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MARTIN, CHARLES-AMADOR, musician, the second native Canadian to be ordained a priest; b. in Quebec, 7 March 1648, son of Abraham Martin*, dit L’Écossais, and Marguerite Langlois, godson of Charles de Saint-Étienne* de La Tour; d. at Sainte-Foy near Quebec, 19 June 1711.

Martin obtained his elementary and theological education from the Jesuits in Quebec. As part of his training, on 15 July 1667 he and his fellow student Pierre Francheville engaged in a public disputation “on the whole of Philosophy, with honour, and in presence of a considerable audience.” Ordained a priest by Bishop Laval on 14 March 1671, Martin spent his career in or near Quebec. His first position was that of parish priest at Beauport; in 1672, while he was incumbent, the wooden church there was replaced with a stone building. Later he was pastor at Sainte-Famille, again at Beauport, at Château-Richer and Ange-Gardien-de-Montmorency. In 1673 he assisted in the conduct of elections at the Quebec Hôtel-Dieu, the first native priest to do so. He spent several years as teacher at the Quebec Seminary where from 1678 to 1681 he also acted as bursar, in charge of food supplies, repairs and the account books of the farm. On 8 November 1684 Bishop Laval appointed Martin one of eight canons of the new chapter of Quebec. Allaire asserts that, “as a gifted musician, Martin was able to raise greatly the level of the performance of the religious ceremonies at the Quebec cathedral.” He resigned from this office in 1697 and the following year entered his last and longest assignment, that of priest of the newly established parish of Notre-Dame-de-Sainte-Foy. He held this position until his death during a purple fever epidemic. His remains were buried in the cathedral at Quebec.

As early as 1662 Father Jérôme Lalemant* refers to one “Amador” as a singer. Sister Regnard* Duplessis de Sainte-Hélène, who had come to Quebec nine years before Martin’s death, states that Monsieur Martin, an able singer, composed the chant for the mass and the Office of the Holy Family celebration, which had been established by Laval in 1665. A musical manuscript preserved at the Hôtel-Dieu of Quebec includes the prose of the Office. Though it is unsigned and undated, local tradition claims that it is in Martin’s handwriting. Comparison of it with Martin’s known handwriting makes this appear a possibility, but establishes no definite proof. Dated 18th-century copies survive at other Quebec institutions and the music was printed with slight modifications in the 1827 and later editions of the Graduel romain, It was sung on the appropriate occasion at the Quebec basilica until the middle of the 20th century. In 1902 Ernest Gagnon, former organist of the church, judged it a piece of plain-chant of undeniable beauty and remarkable correctness, from the point of view of both rhythm and modality.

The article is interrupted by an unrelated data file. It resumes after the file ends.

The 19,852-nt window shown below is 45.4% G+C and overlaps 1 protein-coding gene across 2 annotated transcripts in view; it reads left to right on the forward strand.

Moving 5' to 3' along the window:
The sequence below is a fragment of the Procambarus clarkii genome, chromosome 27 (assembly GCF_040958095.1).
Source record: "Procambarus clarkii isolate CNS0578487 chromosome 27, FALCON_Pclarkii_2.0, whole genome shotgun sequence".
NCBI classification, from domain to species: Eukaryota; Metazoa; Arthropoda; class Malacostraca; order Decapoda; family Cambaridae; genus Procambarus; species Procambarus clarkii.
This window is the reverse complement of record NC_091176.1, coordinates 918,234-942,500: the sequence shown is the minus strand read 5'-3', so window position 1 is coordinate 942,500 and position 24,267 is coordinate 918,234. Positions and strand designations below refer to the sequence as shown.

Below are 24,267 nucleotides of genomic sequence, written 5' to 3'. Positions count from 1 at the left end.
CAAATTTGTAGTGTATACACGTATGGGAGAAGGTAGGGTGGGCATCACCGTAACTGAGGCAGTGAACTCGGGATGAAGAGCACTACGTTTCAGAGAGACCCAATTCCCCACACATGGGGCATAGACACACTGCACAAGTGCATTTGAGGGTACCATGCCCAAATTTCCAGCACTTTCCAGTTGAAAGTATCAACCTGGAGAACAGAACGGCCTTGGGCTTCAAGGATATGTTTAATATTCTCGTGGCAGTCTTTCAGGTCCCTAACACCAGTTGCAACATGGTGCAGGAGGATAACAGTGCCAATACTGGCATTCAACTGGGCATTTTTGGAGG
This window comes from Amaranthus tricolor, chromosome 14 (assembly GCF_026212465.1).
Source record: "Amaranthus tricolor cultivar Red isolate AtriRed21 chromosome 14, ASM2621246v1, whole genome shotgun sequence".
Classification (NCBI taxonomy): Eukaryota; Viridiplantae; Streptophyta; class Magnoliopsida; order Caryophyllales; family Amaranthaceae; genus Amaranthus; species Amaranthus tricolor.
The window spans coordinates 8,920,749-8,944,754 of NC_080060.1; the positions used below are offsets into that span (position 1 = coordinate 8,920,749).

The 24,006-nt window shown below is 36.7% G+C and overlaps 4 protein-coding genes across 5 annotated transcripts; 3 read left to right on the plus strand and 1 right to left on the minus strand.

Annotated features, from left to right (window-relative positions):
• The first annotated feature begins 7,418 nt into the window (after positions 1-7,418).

Recent investigators reject the claim that Martin also wrote the music for the mass of the Holy Family celebration. Judging by what is known about the writing of the words, the musical composition of the prose “Sacræ familiæ felix spectaculum” should be dated near the turn of the century rather than about 1679, as previously assumed. Indeed, no conclusive evidence has been found that Martin is the composer of Canada’s earliest preserved musical composition.

Helmut Kallmann

AHDQ, Messe de la Sainte-Famille, Prose: “Sacræ familiæ felix spectaculum” (the ASQ and AMUQ have copies of this manuscript dated 1748, 1783, and 1810.); Sœur Duplessis de Sainte-Hélène, Notice sur la fête de la Sainte-Famille, 11. Caron, “Inventaire de documents,” APQ Rapport, 1939–40, 206, 209, 213, 215, 258, 303, 324, 334. Graduel romain (2e éd., Québec, 1827), 203ff. (This contains the plain-chant prose “Sacræ familiæ felix spectaculum” without composer’s name or any reference to its origin; the first edition (1800) of the Graduel romain does not contain this prose.) JR (Thwaites), XLV, 119, 271; XLVII, 295; L, 213. Juchereau, Annales (Jamet), 177. Provost, Le Séminaire de Québec: documents et biographies, 65, 420.

Allaire, Dictionnaire, IV, 8. [Allaire gives the most complete description of Martin’s career as a priest.  h.k.] Ernest Gagnon, Louis Jolliet, découvreur du Mississipi et du pays des Illinois, premier seigneur de l’île dAnticosti (Montréal, 1946). Helmut Kallmann, A history of music in Canada, 1534–1914 (Toronto, 1960), 22, 23.

General Bibliography

Cite This Article

Helmut Kallmann, “MARTIN, CHARLES-AMADOR,” in Dictionary of Canadian Biography, vol. 2, University of Toronto/Université Laval, 2003–, accessed August 20, 2014, http://www.biographi.ca/en/bio/martin_charles_amador_2E.html.

The citation above shows the format for footnotes and endnotes according to the Chicago manual of style (16th edition). Information to be used in other citation formats:

Permalink: http://www.biographi.ca/en/bio/martin_charles_amador_2E.html
Author of Article: Helmut Kallmann
Title of Article: MARTIN, CHARLES-AMADOR
Publication Name: Dictionary of Canadian Biography, vol. 2
Publisher: University of Toronto/Université Laval
Year of publication: 1969
Year of revision: 1969
Access Date: August 20, 2014